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Online tax cheats

Retail giants turn blind eye
Hajera Blagg, Friday, September 15th, 2017

Online retail giants such as Amazon and eBay are turning a blind eye to massive tax fraud happening under their watch – to the tune of more than £1bn a year.


Foreign retailers selling their wares through Amazon or eBay are said to be evading between £1bn and £1.5bn a year in VAT – and putting smaller UK retailers out of business in the process, equating to an additional £6bn to £9bn in lost sales revenue.


The public accounts committee (PAC) yesterday (September 14) heard evidence of the fraud, which happens when retailers based outside the EU import goods into the UK to sell to UK customers.


The products are held in the UK – for example at an Amazon warehouse – and are then dispatched to customers. Many of these foreign retailers do not pay VAT by not declaring the value of their goods, using false VAT numbers, or failing to register for VAT at all.


While companies such as Amazon or eBay are ultimately not responsible for the mass VAT fraud happening under their watch – HMRC is – the committee last night slammed Amazon and eBay for not taking steps they could easily take to stop it.


In fact, the US tech giants benefit from the system by the commission they make from these foreign retailers.


‘Evading of tax’

“The by-product of both Amazon and eBay and other online marketplaces is that you are profiting from the evading of tax by these overseas sellers,” said Labour MP Caroline Flint.


“We are talking about billions of pounds of VAT being lost to HMRC and therefore being lost to the UK, and the putting out of business legitimate firms that are playing by the rules.”


The committee heard from Richard Allen of Retailers Against VAT Abuse Schemes, whose own business was shut down because of VAT-evading foreign retailers using online marketplaces.


“Once we started being seriously affected by this, we lasted maybe two years,” Allen said. “By that point, it was unsustainable – we simply had to close.”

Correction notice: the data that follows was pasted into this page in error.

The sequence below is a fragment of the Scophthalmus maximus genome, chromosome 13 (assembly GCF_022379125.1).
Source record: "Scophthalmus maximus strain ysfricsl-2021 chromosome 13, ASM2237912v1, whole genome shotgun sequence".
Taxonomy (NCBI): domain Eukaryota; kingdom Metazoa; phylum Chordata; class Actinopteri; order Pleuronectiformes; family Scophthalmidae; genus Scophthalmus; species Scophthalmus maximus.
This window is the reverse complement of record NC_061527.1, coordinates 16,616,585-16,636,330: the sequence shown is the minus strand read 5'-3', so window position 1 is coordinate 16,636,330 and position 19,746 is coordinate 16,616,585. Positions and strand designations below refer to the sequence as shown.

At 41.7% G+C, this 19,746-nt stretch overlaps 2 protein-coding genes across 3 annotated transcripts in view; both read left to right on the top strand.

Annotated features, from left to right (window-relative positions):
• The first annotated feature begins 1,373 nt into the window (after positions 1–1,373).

In the process, he had to lay off 10 staff.


“Twenty per cent is a large sum,” he explained. “If competitors are avoiding the 20 per cent you can’t compete.


“It’s a bit like a landlord allowing customers to use their pub to sell stolen goods so they can sell more beer,” he added. “We’ve seen UK retailers going out of business after their sales have been decimated by foreign companies undercutting them through VAT fraud. One firm saw their sales fall from £90,000 to £20,000 in just a month.”


Allen presented an item to the committee that he bought through Amazon from a retailer in China which itself has admitted that it does not pay VAT.

The item was even gift-wrapped by Amazon.


Representatives from Amazon and eBay, Steve Dishman, Amazon’s vice-president for taxes and Joe Billante, chief financial officer for the European arm of eBay, said they do take action and have plans to do more.


“I do not want these sellers on our platform,” Billante said. “If anyone is not compliant and we are notified, we take action.”


And Dishman noted that Amazon recognises that there is “a proportion of bad actors.”


“We would like all bad actors off our platform,” he said.


Not doing enough

But campaigning website VATFraud.org argues that neither the companies nor HMRC are doing enough, despite there being laws and structures in place enabling them to do so.


The site found that thousands of non-compliant foreign retailers continue to trade three years after they were reported to the HMRC.


The revelation that more than a billion each year is lost in tax revenue from foreign retailers using online marketplaces comes just as Amazon has faced criticism for tax avoidance in its own right.


In 2016, Amazon paid only £15m in tax through Luxembourg on its European revenue of £19.5bn. And Amazon UK Services, Amazon’s UK warehouse and logistics operation, halved its tax bill from £15.8m to £7.4m between 2015 and 2016.


Unite assistant general secretary Steve Turner slammed companies such as Amazon and eBay for not doing their part to stop tax fraud.


“Of course they aren’t going to take serious steps to tackle VAT fraud – they benefit from this system themselves,” he said. “We cannot trust them to do the right thing when they also take whatever steps they can to pay as little tax as possible.


“It is astounding that each year more than billion pounds is lost to VAT fraud from foreign online retailers alone – that’s enough to fund 26,000 nurses for a year. In an age of austerity, this is unacceptable.”


“Taxpayers and small businesses deserve better – we call on the government to take decisive action and force online marketplaces such as Amazon to collect VAT on all of their sellers’ behalf. The only way the likes of Amazon and eBay will do the right thing is if they’re forced to.”


Turner also called for greater investment in HMRC, which itself has borne the brunt of austerity.


“Over the last 10 years, HMRC staffing levels has nearly halved,” he said. “They need to be properly resourced to do their jobs – something that Labour has specifically pledged in its manifesto.”







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